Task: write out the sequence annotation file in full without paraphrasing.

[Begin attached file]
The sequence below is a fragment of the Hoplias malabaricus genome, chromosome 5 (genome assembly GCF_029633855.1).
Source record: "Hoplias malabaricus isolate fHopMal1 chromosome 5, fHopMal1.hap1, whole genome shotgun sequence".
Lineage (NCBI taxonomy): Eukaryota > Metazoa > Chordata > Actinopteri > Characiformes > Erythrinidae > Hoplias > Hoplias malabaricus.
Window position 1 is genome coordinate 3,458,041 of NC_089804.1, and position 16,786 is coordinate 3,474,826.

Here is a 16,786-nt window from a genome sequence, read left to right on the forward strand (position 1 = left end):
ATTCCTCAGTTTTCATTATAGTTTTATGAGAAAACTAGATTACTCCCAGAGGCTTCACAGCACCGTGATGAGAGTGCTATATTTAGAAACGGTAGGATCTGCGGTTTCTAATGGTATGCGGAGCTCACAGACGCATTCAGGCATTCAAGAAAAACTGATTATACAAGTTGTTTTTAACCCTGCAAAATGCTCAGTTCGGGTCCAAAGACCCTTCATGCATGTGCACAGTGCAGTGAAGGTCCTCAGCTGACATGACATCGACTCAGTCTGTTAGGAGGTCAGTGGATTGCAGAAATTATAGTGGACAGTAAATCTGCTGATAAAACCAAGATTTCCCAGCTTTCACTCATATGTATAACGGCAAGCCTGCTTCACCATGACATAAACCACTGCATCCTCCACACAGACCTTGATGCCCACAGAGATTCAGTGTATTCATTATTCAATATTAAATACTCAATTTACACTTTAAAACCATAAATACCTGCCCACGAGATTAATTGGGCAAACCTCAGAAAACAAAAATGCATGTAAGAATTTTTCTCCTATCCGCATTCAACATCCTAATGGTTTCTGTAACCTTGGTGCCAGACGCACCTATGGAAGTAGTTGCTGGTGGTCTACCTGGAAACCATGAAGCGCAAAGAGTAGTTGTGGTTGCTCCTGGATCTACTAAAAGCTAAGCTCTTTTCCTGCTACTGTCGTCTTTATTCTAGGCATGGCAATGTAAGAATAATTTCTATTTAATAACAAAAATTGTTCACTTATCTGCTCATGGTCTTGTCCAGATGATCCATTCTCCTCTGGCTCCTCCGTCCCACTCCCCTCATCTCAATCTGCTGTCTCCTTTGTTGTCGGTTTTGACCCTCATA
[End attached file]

The sequence below is a fragment of the Hoplias malabaricus genome, chromosome 5 (genome assembly GCF_029633855.1).
Source record: "Hoplias malabaricus isolate fHopMal1 chromosome 5, fHopMal1.hap1, whole genome shotgun sequence".
Lineage (NCBI taxonomy): Eukaryota > Metazoa > Chordata > Actinopteri > Characiformes > Erythrinidae > Hoplias > Hoplias malabaricus.
Window position 1 is genome coordinate 3,458,041 of NC_089804.1, and position 16,786 is coordinate 3,474,826.

Here is a 16,786-nt window from a genome sequence, read left to right on the forward strand (position 1 = left end):
ATTCCTCAGTTTTCATTATAGTTTTATGAGAAAACTAGATTACTCCCAGAGGCTTCACAGCACCGTGATGAGAGTGCTATATTTAGAAACGGTAGGATCTGCGGTTTCTAATGGTATGCGGAGCTCACAGACGCATTCAGGCATTCAAGAAAAACTGATTATACAAGTTGTTTTTAACCCTGCAAAATGCTCAGTTCGGGTCCAAAGACCCTTCATGCATGTGCACAGTGCAGTGAAGGTCCTCAGCTGACATGACATCGACTCAGTCTGTTAGGAGGTCAGTGGATTGCAGAAATTATAGTGGACAGTAAATCTGCTGATAAAACCAAGATTTCCCAGCTTTCACTCATATGTATAACGGCAAGCCTGCTTCACCATGACATAAACCACTGCATCCTCCACACAGACCTTGATGCCCACAGAGATTCAGTGTATTCATTATTCAATATTAAATACTCAATTTACACTTTAAAACCATAAATACCTGCCCACGAGATTAATTGGGCAAACCTCAGAAAACAAAAATGCATGTAAGAATTTTTCTCCTATCCGCATTCAACATCCTAATGGTTTCTGTAACCTTGGTGCCAGACGCACCTATGGAAGTAGTTGCTGGTGGTCTACCTGGAAACCATGAAGCGCAAAGAGTAGTTGTGGTTGCTCCTGGATCTACTAAAAGCTAAGCTCTTTTCCTGCTACTGTCGTCTTTATTCTAGGCATGGCAATGTAAGAATAATTTCTATTTAATAACAAAAATTGTTCACTTATCTGCTCATGGTCTTGTCCAGATGATCCATTCTCCTCTGGCTCCTCCGTCCCACTCCCCTCATCTCAATCTGCTGTCTCCTTTGTTGTCGGTTTTGACCCTCATA